It is common as a chiropractor to have patients experience amazing results while in your care. Improved range of motion, decreased pain, and an overall improved sense of well-being are typical outcomes. Unfortunately, many times those results are short-lived and the pain and restrictions soon return.

In this scenario, patients can become frustrated and may seek treatment elsewhere because they are only seeing temporary relief of symptoms. This is an indication that the patient needs activities beyond manipulation to maintain the positive results the treatment provides.

Certain areas of the body, namely the cervical and lumbar spine, scapulae, mid-foot, elbow, and knee, require stabilization after times of mobilization or manipulation because they need to be inherently stable, not excessively mobile. The brain will create the stability around those joints by making the muscles around the area hypertonic, thus giving the patient a sense that the area is “tight.”

A common prescription is to give stretching exercises to these areas to minimize the tightness, but this can make the muscles irritated as they try to provide stability. As a clinician, you can render stabilization with kinesiology tape.

Taping for support and posture can provide the stability the brain wants and allow the muscles to relax. The patient will no longer feel the constant tightness and his or her range of motion will be restored.

If you understand how to use kinesiology tape and exercise post-manipulation, you’ll optimize your ability to get better outcomes. In addition to stimulating the central nervous system with manipulation, taping and exercising the area after manipulation can provide sustainable stabilization benefits. Increased volume and intensity of exercises can be added over time and voila: The patient no longer has symptoms, and you are the hero.

Mechanism of action

There is a body of work that examines how an initial episode of back or neck pain can lead to ongoing changes in input from the spine. Over time, these changes lead to altered sensorimotor integration of input from the spine and limbs.

Research findings have indicated that areas of spinal dysfunction represent a state of altered afferent input that may be responsible for ongoing central plastic changes.1-4 Furthermore, this may be a potential mechanism that could explain how high-velocity, low-amplitude spinal manipulation improves function and reduces symptoms. They have proposed that:

“Altered afferent feedback from an area of spinal dysfunction alters the afferent ‘milieu’ into which subsequent afferent feedback from the spine and limbs is received and processed, thus leading to altered sensorimotor integration (SMI) of the afferent input, which is then normalized by high velocity, low-amplitude manipulation.”1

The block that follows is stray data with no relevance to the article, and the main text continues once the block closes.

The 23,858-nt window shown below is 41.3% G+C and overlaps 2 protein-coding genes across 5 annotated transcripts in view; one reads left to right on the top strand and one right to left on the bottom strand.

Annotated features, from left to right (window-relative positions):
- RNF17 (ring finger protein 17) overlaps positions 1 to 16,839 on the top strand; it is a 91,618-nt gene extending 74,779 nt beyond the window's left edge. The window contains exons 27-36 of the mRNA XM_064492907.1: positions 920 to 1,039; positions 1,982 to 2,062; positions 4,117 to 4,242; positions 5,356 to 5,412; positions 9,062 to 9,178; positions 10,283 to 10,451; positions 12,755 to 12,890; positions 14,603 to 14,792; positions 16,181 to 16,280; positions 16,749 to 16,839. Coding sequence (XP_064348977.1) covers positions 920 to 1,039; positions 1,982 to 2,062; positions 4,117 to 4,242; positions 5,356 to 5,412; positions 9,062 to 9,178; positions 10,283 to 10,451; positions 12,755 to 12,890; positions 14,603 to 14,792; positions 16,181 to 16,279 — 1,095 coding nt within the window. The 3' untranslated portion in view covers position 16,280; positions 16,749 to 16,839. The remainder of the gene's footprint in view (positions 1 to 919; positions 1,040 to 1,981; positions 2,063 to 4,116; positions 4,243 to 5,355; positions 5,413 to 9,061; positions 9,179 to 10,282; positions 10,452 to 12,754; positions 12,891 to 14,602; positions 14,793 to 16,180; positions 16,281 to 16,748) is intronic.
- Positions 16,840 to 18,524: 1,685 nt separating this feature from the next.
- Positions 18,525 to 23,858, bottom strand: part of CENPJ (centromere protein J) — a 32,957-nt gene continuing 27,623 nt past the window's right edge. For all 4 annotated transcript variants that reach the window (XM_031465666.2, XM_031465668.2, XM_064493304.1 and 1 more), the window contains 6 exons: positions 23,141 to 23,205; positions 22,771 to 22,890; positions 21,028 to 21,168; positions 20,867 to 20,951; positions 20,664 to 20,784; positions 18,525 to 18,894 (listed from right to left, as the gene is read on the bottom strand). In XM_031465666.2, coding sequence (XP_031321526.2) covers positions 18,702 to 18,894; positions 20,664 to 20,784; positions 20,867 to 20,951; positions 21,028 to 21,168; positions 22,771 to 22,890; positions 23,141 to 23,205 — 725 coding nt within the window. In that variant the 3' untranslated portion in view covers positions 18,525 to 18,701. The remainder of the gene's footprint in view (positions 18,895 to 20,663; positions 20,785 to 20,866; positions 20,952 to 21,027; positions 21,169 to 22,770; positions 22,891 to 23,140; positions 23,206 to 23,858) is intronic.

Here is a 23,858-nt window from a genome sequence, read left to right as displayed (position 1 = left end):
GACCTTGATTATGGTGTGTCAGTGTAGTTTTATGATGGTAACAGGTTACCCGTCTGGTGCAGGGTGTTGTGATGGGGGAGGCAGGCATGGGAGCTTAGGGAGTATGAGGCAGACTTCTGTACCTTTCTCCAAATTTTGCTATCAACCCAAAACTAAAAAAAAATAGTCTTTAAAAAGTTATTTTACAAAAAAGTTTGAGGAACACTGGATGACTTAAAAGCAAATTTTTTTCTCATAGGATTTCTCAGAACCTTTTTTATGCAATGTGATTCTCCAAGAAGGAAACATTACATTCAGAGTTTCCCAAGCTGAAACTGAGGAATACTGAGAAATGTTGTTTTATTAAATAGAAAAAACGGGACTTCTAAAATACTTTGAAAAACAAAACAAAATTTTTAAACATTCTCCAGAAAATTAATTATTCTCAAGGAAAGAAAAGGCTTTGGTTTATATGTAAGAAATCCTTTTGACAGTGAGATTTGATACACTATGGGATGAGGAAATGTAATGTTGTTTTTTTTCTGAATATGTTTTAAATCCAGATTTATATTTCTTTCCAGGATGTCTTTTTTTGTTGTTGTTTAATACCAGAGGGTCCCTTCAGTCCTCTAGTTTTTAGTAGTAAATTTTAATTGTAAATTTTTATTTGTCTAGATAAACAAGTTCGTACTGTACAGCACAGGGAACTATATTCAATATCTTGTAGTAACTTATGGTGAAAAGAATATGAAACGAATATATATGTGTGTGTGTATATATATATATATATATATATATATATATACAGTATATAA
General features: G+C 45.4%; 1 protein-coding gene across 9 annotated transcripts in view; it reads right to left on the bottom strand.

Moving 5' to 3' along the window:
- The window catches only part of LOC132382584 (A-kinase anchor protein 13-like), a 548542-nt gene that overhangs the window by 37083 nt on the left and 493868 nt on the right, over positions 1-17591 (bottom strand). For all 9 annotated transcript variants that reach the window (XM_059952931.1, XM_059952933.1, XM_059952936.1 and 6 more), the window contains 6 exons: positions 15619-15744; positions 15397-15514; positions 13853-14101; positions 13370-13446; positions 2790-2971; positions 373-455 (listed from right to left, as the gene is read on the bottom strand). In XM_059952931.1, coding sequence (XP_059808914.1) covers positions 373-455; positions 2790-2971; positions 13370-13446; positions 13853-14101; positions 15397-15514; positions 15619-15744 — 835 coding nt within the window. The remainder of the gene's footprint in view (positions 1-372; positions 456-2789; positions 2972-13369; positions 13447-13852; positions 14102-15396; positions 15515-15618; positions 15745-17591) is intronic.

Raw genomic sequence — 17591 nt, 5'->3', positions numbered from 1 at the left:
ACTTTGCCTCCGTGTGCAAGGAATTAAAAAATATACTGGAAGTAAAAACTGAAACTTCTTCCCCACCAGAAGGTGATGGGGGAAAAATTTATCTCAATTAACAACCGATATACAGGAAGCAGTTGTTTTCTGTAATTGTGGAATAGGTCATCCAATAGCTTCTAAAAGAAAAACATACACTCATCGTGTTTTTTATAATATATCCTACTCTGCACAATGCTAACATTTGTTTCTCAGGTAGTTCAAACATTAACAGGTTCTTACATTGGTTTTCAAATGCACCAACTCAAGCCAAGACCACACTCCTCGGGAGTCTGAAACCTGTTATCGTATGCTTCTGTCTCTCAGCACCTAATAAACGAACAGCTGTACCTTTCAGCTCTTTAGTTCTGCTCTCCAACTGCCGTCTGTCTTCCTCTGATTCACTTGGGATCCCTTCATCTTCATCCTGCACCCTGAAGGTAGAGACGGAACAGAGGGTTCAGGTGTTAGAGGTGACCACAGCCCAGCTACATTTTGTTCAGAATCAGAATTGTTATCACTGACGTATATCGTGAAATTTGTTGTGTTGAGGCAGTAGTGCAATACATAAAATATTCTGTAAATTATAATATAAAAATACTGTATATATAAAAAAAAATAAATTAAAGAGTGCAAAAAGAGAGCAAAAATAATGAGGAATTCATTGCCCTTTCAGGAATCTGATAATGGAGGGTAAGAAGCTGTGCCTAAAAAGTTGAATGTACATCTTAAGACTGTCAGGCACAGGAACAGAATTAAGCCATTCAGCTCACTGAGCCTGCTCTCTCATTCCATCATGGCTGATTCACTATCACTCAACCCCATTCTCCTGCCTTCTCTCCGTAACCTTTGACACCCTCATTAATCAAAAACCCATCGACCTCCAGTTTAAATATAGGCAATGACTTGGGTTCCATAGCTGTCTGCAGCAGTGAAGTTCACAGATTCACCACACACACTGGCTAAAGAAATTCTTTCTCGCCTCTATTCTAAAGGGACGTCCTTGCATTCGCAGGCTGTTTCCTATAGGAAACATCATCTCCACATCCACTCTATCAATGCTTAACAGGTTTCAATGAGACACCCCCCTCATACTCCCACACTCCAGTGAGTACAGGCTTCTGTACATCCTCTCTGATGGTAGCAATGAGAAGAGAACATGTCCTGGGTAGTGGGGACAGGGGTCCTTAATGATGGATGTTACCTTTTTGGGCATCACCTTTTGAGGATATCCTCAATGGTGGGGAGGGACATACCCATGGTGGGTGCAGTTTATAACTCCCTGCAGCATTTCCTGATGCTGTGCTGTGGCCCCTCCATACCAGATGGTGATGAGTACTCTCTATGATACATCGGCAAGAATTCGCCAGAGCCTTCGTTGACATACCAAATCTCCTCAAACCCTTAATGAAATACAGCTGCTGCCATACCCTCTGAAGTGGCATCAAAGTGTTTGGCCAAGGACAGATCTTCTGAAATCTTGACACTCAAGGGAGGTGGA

This is an academic way of saying that misalignment of the spine interferes with the central nervous system and manipulation helps to restore normalcy. Post-manipulation changes can be seen with improved range of motion and decreased pain not only to the segments manipulated but to the extremities as well.

Unfortunately, even after the pain is gone and the tissue has healed, the muscles have already learned what it’s like to be hurt. Therefore, the benefit tends to be only temporary.

Previously injured muscles need proper stimulus to reset so they can contract properly. Kinesiology taping can be one piece of the puzzle that contributes to teaching the muscles how to be normal again.

Theory into practice

Further research demonstrates that kinesiology taping may be an “efficacious therapy due to subtle mechanisms affecting the brain, not just because it gives mechanical support.”5 The tape provides afferent mechanoreceptor stimulus to the brain, and the brain will perceive stability.

In the case of the cervical spine, if the area is stable, the brain does not have to tighten up the muscles around the neck to provide stability. In addition, the patient will be cued to keep the head in the proper posture, which leads to other benefits. Read the rest of the article at chiroeco.com.

 


References

 

1 Haavik-Taylor H, Murphy B. Altered central integration of dual somatosensory input after cervical spine manipulation. J Manipulative Physiol Ther. 2010;33(3):178-88.

2 Haavik-Taylor H, Murphy B. The effects of spinal manipulation on central integration of dual somatosensory input observed after motor training: a crossover study. J Manipulative Physiol Ther. 2010;33(4):261-72.

3 Haavik H, Murphy B. Subclinical neck pain and the effects of cervical manipulation on elbow joint position sense. J Manipulative Physiol Ther. 2011;34(2):88-97.

4 Haavik-Taylor H, Murphy B. The effects of spinal manipulation on central integration of dual somatosensory input observed following motor training: a crossover study. J Manipulative Physiol Ther. 2010;33(3):261-72.

5 Callaghan MJ, McKie S, Richardson P, Oldham JA. Effects of patellar taping on brain activity during knee joint proprioception tests using functional magnetic resonance imaging. Phys Ther. 2012;92(6):821-830.